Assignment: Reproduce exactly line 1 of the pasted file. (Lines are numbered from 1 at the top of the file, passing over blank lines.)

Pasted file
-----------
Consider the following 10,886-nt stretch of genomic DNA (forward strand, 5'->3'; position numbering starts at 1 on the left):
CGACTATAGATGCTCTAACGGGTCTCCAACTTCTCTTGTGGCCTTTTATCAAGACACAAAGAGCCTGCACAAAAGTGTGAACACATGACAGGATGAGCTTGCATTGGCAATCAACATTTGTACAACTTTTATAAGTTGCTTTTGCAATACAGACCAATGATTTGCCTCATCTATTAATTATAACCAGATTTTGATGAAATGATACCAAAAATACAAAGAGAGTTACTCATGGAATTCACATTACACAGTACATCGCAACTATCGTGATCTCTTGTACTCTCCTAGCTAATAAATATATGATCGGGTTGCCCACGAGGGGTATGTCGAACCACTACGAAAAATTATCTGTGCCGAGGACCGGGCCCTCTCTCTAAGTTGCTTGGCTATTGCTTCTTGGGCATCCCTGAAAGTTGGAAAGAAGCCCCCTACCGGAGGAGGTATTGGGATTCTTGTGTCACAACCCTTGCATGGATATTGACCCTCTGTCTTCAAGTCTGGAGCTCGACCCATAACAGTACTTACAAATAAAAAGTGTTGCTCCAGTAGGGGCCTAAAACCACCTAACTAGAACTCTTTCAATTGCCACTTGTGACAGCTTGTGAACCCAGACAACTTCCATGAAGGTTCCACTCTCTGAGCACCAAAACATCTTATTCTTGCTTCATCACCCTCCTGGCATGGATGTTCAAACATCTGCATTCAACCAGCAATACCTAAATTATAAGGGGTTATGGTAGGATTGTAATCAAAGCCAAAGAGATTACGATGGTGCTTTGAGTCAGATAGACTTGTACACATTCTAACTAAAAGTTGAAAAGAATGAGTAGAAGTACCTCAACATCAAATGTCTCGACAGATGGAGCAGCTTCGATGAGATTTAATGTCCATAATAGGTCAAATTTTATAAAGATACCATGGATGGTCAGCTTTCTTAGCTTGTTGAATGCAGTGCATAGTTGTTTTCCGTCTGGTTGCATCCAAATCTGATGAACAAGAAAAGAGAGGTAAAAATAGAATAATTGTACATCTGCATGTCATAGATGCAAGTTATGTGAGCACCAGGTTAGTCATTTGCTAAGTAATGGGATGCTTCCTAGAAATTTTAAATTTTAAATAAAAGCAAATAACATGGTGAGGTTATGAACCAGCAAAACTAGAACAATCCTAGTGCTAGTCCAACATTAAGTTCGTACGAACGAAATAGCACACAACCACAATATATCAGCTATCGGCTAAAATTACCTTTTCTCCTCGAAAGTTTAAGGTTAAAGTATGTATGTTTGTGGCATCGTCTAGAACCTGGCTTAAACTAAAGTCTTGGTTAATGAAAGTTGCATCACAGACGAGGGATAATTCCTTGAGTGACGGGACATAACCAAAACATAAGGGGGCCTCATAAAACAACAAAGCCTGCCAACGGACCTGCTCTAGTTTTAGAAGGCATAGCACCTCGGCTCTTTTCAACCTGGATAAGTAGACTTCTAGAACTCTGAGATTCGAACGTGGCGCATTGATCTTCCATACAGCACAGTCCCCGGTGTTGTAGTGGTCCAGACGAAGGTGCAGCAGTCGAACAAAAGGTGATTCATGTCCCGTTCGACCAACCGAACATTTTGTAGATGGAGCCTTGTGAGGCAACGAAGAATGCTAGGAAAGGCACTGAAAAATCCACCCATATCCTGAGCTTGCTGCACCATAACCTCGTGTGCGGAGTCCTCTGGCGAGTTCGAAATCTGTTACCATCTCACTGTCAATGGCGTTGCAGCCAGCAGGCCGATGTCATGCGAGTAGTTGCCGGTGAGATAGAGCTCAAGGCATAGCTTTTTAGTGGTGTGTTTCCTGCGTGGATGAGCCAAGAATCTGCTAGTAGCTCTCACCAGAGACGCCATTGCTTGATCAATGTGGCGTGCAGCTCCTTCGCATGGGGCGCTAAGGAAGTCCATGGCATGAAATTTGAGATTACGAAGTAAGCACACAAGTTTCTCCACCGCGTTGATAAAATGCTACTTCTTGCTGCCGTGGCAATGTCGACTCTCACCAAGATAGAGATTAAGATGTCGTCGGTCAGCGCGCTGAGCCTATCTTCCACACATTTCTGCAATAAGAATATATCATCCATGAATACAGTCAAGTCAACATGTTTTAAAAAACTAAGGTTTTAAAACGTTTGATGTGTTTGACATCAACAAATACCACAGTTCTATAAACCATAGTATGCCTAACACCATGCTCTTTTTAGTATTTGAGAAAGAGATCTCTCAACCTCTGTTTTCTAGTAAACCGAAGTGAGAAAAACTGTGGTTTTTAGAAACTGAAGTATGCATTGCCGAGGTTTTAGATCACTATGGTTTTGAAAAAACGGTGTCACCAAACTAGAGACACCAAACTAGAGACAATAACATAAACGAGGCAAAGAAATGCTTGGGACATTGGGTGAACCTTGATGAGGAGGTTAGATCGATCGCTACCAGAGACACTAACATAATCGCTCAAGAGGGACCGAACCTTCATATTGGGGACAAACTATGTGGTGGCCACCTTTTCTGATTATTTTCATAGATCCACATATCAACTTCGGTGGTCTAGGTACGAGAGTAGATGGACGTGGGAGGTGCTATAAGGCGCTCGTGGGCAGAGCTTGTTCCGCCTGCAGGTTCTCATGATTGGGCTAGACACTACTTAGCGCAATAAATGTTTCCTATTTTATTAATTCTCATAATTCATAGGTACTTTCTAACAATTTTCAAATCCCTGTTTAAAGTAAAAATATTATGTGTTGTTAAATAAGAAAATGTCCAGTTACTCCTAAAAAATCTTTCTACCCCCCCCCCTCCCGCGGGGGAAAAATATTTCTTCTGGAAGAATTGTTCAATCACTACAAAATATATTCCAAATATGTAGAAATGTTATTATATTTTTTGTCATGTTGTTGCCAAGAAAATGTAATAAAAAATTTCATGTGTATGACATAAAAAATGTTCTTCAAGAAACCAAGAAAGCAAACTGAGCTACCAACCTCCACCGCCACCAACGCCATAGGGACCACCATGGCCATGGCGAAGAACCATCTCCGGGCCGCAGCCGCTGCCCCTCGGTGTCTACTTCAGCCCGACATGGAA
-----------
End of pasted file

Consider the following 10,886-nt stretch of genomic DNA (forward strand, 5'->3'; position numbering starts at 1 on the left):